By Michael Tracey, TYT Politics
The multinational defense contracting behemoth from which Defense Secretary James Mattis received generous payouts as recently as last year stands to gain handsomely from the Afghanistan “surge” announced Monday night by President Trump.
Prior to joining the Trump Administration, Mattis — to whom much of the Afghanistan decision-making was reportedly outsourced — was an “independent director” for General Dynamics, the massive military contractor juggernaut. Mattis was paid $594,369 by the company between 2013 and 2016, and accrued at least $900,000 worth of stock. (At present writing, the General Dynamics stock price is ticking up in the wake of Trump’s announcement.)
During the years Mattis served in the “independent director” capacity, General Dynamics was flush with federal contracts for the provision of resources related to Afghanistan. For example, in June 2015, the company boasted of a $216 million order from the U.S. Army for what it calls its “Warfighter Information Network” system, which, it declared, had “successfully served Army units… in Afghanistan.” The company has received multi-million dollar payments to provide combatants in Afghanistan with everything from Foxhound vehicles to IT management services, often framing these efforts in terms of job creation and/or preservation.
According to an ethics agreement brokered during his confirmation process in January, Mattis agreed to divest his General Dynamics stock and recuse himself from all matters involving the company for one year. But he need not become personally involved for his official actions to greatly benefit the contractor.
Mattis now assumes a far more operational role for his former benefactor: as Defense Secretary, he oversees the provision of lucrative Pentagon contracts, which are poised to get much more lucrative in light of Trump’s announcement that additional US forces would be deployed in the 16-year-old conflict. The precise amount of troops and resources on offer is not yet quite clear, but in any case contractors like General Dynamics will very likely be sought to satisfy the multifold needs which may arise. (Finding out exactly what they’re up to may well be more difficult under Trump. “We will not talk about numbers of troops or our plans for further military activities,” he declared in the address.)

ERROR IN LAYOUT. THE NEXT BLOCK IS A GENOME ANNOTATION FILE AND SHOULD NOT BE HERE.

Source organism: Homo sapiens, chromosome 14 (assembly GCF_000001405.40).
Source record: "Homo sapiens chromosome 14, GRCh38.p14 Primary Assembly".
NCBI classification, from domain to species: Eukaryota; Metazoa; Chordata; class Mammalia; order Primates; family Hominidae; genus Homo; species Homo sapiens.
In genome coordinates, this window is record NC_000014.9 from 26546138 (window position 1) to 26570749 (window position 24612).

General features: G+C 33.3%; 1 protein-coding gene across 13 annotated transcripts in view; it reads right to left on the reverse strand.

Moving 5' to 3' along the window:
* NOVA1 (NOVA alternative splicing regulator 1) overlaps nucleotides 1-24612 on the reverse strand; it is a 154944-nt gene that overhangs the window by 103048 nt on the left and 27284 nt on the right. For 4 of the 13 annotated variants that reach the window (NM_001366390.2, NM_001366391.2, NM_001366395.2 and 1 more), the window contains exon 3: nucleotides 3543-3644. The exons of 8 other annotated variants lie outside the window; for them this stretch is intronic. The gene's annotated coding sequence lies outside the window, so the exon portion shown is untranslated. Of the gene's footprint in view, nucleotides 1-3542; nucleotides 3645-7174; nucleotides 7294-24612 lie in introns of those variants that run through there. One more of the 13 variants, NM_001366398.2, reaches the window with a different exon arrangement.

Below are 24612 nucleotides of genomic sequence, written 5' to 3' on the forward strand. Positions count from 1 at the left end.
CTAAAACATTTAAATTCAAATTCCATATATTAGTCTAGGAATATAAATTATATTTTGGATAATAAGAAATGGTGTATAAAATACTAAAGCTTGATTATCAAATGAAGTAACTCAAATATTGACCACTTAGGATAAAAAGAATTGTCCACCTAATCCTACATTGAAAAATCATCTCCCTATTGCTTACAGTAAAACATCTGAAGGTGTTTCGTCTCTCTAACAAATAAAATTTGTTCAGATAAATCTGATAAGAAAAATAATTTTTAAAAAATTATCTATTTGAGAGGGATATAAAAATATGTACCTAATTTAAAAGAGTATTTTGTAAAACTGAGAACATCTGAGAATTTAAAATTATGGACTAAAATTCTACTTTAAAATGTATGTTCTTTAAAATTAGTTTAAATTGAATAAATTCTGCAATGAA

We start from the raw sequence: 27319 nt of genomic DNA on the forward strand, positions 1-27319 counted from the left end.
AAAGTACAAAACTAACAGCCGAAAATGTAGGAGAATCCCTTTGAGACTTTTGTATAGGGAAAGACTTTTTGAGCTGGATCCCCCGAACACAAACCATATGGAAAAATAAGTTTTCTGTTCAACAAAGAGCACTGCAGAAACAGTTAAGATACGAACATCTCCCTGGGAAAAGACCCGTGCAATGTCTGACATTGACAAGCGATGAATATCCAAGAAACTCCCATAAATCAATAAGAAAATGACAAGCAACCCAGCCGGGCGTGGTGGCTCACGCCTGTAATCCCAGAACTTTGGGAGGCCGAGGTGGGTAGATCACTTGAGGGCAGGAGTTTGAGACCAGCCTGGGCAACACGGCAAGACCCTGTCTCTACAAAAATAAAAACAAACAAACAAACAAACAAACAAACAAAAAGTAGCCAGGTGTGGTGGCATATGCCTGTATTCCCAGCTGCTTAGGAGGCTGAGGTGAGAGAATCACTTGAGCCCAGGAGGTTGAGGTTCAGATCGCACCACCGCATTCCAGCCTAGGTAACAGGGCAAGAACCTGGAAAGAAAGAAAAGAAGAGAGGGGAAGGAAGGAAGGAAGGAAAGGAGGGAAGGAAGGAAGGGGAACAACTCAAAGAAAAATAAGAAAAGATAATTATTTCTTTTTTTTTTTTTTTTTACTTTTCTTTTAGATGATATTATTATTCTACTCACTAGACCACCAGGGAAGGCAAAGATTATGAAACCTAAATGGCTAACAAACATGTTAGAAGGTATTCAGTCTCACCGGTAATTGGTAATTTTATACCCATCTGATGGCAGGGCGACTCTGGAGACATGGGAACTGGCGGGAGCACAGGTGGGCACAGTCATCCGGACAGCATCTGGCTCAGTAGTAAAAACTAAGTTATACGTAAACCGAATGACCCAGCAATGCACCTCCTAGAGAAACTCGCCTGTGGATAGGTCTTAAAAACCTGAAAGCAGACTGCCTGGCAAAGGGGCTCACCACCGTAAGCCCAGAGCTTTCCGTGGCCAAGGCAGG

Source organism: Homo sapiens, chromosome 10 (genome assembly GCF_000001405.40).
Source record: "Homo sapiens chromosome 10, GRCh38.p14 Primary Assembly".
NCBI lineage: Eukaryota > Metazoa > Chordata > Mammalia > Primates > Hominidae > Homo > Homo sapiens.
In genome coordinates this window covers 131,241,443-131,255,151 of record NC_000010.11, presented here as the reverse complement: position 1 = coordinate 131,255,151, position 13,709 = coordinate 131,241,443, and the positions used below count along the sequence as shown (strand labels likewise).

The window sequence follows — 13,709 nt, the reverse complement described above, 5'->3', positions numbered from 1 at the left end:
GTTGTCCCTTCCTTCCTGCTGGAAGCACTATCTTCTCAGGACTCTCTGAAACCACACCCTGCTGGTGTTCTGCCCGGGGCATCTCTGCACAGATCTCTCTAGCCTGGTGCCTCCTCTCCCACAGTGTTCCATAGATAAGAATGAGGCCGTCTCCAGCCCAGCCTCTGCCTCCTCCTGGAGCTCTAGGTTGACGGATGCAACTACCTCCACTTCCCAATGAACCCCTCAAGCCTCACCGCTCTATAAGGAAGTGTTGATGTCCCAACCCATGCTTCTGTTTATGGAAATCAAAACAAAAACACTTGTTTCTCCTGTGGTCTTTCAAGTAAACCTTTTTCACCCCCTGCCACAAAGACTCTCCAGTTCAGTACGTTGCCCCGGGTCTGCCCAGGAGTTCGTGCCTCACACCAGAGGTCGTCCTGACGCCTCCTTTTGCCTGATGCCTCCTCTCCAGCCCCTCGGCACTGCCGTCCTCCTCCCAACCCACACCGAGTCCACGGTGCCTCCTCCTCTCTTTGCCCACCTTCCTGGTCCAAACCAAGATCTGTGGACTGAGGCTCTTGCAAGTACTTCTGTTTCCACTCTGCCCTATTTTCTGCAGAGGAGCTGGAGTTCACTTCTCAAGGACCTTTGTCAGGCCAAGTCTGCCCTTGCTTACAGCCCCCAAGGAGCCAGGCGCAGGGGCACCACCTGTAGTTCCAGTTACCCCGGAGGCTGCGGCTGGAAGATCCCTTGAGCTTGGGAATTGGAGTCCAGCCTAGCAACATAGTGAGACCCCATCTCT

Of course, the potential always lingers for General Dynamics to once again reward Mattis with employment opportunities once he leaves the administration — an arrangement which former senior Defense Department officials are known to frequently take advantage of.
One option the Trump administration was reportedly considering for Afghanistan was to simply replace American troops with private, for-profit forces, which could’ve been a huge windfall for mercenary magnates like Erik Prince. But even with the more traditional “surge” approach Trump outlined last night, private corporations with administration connections are well-positioned to cash in.
UPDATE: TYT inquired with the Defense Department and General Dynamics about whether Mattis has recused himself from any matters pertaining to General Dynamics since assuming office, and, if so, who oversees such matters in his stead. We will update this article if we receive a reply.
UPDATE: Asked whether Mattis has recused himself from any matters involving General Dynamics thus far in his tenure, a Defense Department spokesperson, Benjamin Sakrisson, said, "there are no records that satisfy the specificity" of the query. "Secretary Mattis has recused himself from particular matters involving General Dynamics, and this is outlined in his publically posted Ethics Agreement," Sakrisson explained.